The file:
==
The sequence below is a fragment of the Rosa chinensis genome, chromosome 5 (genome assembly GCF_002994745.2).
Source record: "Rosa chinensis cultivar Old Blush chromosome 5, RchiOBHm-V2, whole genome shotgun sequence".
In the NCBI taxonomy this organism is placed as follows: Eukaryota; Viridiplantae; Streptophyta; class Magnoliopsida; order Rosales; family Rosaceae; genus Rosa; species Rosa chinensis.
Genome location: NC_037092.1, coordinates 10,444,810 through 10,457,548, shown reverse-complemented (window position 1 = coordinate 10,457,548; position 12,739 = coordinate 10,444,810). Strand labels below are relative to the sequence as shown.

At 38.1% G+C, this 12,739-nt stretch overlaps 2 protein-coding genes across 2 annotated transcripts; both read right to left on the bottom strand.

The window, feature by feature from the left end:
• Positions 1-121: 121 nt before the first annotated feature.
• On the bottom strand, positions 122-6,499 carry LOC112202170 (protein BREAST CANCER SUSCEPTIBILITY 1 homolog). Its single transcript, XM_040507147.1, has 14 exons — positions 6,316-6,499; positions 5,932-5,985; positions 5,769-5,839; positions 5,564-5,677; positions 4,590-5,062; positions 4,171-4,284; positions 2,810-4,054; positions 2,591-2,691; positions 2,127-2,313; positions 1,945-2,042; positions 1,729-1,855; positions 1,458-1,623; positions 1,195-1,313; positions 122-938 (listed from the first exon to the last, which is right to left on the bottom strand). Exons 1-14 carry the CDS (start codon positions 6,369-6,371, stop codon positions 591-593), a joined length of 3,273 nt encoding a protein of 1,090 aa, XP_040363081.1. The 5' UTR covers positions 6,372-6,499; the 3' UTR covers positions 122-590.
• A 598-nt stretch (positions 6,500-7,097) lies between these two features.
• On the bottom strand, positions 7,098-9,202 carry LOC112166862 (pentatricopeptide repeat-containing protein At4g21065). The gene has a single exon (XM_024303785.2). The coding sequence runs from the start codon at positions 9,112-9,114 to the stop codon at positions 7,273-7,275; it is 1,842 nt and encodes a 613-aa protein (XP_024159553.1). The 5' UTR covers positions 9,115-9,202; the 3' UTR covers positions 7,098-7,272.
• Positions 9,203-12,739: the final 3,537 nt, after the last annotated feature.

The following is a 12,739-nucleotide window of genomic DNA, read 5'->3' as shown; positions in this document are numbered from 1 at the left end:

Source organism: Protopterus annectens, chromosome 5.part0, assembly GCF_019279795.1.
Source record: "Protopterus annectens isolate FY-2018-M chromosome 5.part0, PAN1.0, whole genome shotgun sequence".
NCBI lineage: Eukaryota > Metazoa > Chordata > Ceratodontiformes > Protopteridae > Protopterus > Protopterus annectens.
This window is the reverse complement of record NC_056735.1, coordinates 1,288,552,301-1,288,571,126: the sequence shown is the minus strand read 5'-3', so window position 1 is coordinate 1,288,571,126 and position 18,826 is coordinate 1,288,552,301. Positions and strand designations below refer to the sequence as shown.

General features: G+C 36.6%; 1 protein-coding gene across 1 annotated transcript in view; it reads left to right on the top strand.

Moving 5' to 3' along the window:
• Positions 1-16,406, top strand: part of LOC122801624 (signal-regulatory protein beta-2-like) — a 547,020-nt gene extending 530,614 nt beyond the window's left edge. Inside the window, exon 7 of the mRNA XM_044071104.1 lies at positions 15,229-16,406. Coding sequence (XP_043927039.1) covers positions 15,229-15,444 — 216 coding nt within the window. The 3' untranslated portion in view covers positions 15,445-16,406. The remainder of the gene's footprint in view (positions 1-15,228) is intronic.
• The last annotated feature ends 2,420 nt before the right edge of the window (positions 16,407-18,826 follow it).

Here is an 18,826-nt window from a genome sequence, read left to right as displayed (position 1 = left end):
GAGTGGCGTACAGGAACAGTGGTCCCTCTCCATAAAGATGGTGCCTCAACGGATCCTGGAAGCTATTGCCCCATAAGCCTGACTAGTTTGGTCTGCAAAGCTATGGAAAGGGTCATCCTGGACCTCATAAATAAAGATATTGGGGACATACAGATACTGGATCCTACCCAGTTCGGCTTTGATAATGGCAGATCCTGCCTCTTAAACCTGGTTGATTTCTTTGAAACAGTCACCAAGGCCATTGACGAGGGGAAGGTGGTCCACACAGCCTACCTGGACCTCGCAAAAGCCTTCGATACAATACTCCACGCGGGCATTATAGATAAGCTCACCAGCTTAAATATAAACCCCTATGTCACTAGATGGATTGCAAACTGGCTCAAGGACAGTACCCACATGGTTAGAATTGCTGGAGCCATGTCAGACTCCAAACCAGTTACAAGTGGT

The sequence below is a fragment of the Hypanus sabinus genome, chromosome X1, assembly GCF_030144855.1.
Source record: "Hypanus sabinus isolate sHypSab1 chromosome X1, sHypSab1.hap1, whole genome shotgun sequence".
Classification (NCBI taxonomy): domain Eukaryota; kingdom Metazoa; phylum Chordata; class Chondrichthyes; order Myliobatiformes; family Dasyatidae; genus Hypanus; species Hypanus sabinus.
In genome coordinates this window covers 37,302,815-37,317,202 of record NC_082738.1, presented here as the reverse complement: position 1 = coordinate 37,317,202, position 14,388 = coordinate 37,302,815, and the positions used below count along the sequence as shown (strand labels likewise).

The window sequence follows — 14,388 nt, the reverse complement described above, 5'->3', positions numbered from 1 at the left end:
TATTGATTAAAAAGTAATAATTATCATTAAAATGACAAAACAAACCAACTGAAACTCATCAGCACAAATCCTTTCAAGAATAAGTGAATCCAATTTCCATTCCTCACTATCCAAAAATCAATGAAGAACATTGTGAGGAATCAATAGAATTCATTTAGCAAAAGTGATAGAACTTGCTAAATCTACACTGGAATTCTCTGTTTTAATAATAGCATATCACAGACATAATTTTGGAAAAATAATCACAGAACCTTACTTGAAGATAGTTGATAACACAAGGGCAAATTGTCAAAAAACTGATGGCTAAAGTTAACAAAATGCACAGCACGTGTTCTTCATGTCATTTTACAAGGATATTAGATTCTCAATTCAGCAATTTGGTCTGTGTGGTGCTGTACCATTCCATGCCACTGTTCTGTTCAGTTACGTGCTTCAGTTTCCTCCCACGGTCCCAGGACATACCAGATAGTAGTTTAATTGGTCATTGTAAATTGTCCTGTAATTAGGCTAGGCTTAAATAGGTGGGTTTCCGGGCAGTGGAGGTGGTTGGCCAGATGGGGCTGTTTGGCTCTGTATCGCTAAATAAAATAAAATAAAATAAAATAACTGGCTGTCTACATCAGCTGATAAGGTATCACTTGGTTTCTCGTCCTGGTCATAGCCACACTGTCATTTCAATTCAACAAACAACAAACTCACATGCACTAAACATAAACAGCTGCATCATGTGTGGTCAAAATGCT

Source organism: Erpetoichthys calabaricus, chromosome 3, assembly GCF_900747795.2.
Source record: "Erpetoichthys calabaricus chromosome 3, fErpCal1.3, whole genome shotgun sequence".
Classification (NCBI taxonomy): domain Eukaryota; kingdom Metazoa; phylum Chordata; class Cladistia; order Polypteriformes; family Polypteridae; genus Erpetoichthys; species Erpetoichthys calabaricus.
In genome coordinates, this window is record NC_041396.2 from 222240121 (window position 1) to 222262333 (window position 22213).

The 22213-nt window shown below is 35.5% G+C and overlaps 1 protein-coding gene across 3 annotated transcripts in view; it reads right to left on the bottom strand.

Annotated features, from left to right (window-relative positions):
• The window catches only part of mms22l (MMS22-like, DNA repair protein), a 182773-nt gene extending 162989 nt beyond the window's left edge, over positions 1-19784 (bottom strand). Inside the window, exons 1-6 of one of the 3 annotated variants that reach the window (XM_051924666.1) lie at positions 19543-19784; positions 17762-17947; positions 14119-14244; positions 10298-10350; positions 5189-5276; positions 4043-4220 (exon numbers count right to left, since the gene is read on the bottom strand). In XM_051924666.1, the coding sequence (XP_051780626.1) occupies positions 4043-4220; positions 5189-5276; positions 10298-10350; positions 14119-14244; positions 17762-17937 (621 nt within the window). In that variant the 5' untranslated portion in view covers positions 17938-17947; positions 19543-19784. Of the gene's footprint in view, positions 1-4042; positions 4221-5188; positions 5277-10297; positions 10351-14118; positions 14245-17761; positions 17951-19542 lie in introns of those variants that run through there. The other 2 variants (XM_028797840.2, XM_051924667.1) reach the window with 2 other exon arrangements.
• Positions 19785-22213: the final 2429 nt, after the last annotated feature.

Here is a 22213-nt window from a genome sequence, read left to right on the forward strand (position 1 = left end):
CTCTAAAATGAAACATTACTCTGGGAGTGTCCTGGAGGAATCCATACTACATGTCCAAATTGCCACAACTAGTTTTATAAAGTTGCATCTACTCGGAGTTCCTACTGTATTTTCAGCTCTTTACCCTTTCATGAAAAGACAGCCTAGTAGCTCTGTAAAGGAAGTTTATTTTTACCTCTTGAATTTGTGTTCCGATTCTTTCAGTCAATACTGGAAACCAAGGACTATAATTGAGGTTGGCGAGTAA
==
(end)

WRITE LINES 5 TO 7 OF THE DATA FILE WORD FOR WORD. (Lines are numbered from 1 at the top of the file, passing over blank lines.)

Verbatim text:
At 38.1% G+C, this 12,739-nt stretch overlaps 2 protein-coding genes across 2 annotated transcripts; both read right to left on the bottom strand.

The window, feature by feature from the left end:
• Positions 1-121: 121 nt before the first annotated feature.